“I would have made an earlier reply to your letter of the 12th, but, ever since I received it, have been confined by influenza and gout to my chamber, and chiefly to my bed; nor am I now in a condition to be as full and explicit as the subject requires. We must confine ourselves to a general view. I state it, then, as my opinion that the proposed bank is unnecessary, incompetent, and dangerous. The plan now before me, instead of checking corruption; will subserve the views of a wicked minister. What is the evil to be remedied? An excess of paper money which, by reason of the excess, has depreciated. And what is the remedy proposed? To issue more paper. The seven millions of treasury bank-notes are avowedly irredeemable, and the other bank-notes will be equally irredeemable when payment becomes inconvenient. The greatest mischief is to be apprehended from the success of the scheme. On this bank, is to depend, should it succeed, the pecuniary interest of the community. Look then at its provisions. It is, you see, in the hand of the Executive, whose influence is already felt in the remotest corners of our country: what will it be when aided by this formidable engine? Reflect that money has more power here than in other countries, from the disproportion between movables and immovables. It will, when collected, embodied, and directed by one will, be irresistible.”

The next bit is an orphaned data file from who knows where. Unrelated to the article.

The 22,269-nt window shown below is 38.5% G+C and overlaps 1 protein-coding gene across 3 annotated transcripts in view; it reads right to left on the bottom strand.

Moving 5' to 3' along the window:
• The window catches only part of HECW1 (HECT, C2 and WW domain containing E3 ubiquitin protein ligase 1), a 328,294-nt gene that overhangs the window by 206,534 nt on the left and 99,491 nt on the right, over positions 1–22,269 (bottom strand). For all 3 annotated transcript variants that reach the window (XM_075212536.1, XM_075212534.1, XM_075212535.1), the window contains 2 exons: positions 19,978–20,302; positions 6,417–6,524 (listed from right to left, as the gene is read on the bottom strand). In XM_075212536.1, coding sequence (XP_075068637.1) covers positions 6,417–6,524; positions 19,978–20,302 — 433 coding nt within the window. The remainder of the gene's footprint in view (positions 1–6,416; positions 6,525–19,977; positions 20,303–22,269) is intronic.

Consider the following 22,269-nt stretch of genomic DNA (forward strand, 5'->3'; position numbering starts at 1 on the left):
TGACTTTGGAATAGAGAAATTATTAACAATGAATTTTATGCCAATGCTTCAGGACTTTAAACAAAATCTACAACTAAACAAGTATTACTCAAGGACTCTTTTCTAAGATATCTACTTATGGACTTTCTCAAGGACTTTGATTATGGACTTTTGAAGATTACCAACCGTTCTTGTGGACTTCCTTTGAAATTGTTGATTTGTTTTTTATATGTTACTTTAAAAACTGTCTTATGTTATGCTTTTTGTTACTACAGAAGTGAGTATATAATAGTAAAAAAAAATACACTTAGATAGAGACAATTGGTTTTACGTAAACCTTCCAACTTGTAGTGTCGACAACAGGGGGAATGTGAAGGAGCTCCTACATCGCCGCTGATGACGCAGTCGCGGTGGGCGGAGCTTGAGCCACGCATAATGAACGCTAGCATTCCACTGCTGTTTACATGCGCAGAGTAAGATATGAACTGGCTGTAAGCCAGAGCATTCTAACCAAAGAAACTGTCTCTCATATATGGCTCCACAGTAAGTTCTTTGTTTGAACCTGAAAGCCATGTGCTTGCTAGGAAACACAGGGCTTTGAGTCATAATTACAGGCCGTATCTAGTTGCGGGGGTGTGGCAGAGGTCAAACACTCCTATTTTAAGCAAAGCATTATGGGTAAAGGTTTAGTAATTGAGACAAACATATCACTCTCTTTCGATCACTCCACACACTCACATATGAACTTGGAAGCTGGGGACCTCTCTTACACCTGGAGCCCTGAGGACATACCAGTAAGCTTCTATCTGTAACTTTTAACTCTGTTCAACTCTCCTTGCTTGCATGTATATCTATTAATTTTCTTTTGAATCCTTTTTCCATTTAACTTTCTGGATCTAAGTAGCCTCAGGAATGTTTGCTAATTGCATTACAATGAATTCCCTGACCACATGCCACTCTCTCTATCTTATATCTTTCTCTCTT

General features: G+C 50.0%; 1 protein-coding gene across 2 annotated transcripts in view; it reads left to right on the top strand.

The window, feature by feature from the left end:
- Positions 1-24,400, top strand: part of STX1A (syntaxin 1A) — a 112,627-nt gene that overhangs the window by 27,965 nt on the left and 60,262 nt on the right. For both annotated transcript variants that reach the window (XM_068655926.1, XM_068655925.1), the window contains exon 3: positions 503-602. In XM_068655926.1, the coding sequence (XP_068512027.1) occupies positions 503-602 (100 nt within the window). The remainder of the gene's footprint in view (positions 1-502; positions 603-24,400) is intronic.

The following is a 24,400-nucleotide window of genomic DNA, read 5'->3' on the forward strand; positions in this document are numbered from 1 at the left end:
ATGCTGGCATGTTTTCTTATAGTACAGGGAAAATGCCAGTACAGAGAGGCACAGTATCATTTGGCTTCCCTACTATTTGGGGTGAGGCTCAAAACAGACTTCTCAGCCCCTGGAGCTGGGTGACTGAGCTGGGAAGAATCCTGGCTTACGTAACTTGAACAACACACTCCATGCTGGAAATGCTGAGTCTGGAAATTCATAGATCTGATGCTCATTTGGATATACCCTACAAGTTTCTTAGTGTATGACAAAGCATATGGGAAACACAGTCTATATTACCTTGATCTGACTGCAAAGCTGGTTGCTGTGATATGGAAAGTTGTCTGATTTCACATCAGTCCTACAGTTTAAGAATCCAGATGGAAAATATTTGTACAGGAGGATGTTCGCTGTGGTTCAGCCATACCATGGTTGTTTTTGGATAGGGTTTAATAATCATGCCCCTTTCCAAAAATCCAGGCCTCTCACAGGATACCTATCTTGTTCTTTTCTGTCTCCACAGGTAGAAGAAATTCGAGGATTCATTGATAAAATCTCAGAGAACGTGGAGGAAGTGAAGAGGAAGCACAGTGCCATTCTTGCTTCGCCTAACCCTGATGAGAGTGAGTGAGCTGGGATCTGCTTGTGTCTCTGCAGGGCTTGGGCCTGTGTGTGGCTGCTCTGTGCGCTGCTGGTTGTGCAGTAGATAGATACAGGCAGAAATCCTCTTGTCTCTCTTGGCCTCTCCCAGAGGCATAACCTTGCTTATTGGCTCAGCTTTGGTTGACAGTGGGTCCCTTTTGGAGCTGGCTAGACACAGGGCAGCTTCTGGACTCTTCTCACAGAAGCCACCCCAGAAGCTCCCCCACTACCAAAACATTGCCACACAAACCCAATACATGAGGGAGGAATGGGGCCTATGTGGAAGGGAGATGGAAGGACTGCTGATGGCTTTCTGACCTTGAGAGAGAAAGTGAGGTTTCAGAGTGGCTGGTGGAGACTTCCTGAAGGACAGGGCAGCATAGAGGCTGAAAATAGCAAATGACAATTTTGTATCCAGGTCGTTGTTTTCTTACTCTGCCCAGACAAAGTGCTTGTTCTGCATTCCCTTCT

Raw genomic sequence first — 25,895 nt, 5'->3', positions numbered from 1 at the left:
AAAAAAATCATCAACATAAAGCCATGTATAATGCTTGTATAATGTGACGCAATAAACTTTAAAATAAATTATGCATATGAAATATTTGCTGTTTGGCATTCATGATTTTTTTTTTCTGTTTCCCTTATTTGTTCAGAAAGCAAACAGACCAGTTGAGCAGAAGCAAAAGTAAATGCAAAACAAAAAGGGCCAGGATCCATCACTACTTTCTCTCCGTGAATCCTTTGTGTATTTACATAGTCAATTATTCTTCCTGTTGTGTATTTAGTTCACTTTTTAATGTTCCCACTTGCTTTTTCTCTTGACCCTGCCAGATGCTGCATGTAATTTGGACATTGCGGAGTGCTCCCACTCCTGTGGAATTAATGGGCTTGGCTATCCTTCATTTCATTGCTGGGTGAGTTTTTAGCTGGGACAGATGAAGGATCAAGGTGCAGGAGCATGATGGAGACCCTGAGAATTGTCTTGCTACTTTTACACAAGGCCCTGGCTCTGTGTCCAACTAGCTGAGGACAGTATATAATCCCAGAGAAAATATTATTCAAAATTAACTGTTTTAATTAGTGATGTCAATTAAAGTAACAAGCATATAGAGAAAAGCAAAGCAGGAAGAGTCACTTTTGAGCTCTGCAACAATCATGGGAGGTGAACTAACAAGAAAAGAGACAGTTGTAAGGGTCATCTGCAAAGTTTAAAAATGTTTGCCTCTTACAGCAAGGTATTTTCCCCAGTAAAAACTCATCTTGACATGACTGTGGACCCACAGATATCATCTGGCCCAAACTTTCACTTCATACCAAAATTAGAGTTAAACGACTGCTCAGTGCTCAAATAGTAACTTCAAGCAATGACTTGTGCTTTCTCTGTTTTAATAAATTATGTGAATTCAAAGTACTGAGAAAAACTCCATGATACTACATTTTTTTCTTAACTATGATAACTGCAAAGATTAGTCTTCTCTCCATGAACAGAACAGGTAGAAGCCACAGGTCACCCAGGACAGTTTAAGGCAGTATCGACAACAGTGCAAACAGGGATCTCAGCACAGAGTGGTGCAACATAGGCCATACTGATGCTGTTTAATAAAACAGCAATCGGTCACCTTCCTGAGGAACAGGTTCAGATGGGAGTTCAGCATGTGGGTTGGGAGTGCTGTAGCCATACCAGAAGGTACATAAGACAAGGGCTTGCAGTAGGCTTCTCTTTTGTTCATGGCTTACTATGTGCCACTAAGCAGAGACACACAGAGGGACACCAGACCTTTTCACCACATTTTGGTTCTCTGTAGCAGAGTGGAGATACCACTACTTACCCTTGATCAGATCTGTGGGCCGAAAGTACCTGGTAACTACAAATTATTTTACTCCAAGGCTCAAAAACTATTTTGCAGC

To Rufus King, a day later, he wrote on this same subject: